Happy midsummer eve everyone.
Isn’t it wonderful? I believe most children are out of school now and we’re full steam ahead into that tall meadow, firefly evening magic that is summer.
With summer comes summer’s bounty, and we made a little trip out to the country to check out some organic farms.
I couldn’t resist this wonderful bundle of the season’s first potatoes and garlic scapes.
We made some new friends out there and fed them grass and clover.
And gave them a scratch behind their ears.
We admired some imaginative planting schemes and bought a few sunflower plants for the garden because I forgot to start some this year.
When I saw this lovely painting it put me in mind of painting a little, slow grisaille work.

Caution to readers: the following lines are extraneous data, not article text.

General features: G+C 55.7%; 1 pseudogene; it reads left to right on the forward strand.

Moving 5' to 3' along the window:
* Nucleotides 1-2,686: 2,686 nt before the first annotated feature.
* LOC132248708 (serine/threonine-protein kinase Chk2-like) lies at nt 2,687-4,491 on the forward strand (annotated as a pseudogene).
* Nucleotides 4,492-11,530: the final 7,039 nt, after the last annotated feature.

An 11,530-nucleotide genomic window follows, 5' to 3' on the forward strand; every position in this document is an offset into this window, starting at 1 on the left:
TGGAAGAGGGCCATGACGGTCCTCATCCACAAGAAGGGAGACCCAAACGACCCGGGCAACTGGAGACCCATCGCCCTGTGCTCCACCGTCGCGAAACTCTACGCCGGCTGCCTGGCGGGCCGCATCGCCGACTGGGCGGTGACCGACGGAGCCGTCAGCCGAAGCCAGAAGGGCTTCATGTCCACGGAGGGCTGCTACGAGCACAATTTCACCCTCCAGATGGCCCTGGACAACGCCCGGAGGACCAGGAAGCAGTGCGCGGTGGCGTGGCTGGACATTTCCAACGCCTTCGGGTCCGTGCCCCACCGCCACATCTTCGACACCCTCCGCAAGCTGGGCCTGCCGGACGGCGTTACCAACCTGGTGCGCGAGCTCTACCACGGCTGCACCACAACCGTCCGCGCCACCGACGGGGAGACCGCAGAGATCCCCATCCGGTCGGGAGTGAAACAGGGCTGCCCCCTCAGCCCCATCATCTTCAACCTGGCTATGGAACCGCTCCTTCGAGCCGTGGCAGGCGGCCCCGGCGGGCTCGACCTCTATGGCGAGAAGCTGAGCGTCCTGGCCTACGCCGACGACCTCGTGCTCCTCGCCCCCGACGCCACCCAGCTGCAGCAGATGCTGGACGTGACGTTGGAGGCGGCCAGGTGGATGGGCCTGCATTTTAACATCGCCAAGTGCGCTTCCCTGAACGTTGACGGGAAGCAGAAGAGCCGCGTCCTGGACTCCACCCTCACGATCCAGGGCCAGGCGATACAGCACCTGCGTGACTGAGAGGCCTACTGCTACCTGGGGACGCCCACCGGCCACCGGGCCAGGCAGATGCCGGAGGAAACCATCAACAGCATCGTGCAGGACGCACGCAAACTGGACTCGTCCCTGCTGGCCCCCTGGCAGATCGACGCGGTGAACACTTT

Do you know the grisaille technique? Actually, I haven’t painted like this for quite some time. It’s the way the old masters would paint. Several coats of translucent oils, starting with a greyed layer, building up into eventual colour. The technique makes for a beautiful, ethereal quality to the finished painting.
I’m not so sure I’m any good at it anymore, and besides, I never really play by the rules, but thought I’d have some fun with it, so, while I was teaching Chloe some basic silversmithing techniques (evidence on my Instagram), I painted a couple of day lilies and some cow parsley in burnt umber thinned with a glazing medium and let it dry (left).
Today I went back and used more burnt umber, the glazing medium and some white to build up and deepen the shadows and lights.(right).
Tomorrow I’ll go in with some colour glazes. Actually, looking at today’s work on this photo, I’m not happy with the blending. Not at all. So I’ll leave you with these photos of pretty garden flowers in my vases and go back to my easel and work on those lilies a bit longer.
Sharing with Judith and the mosaic bunch. 😀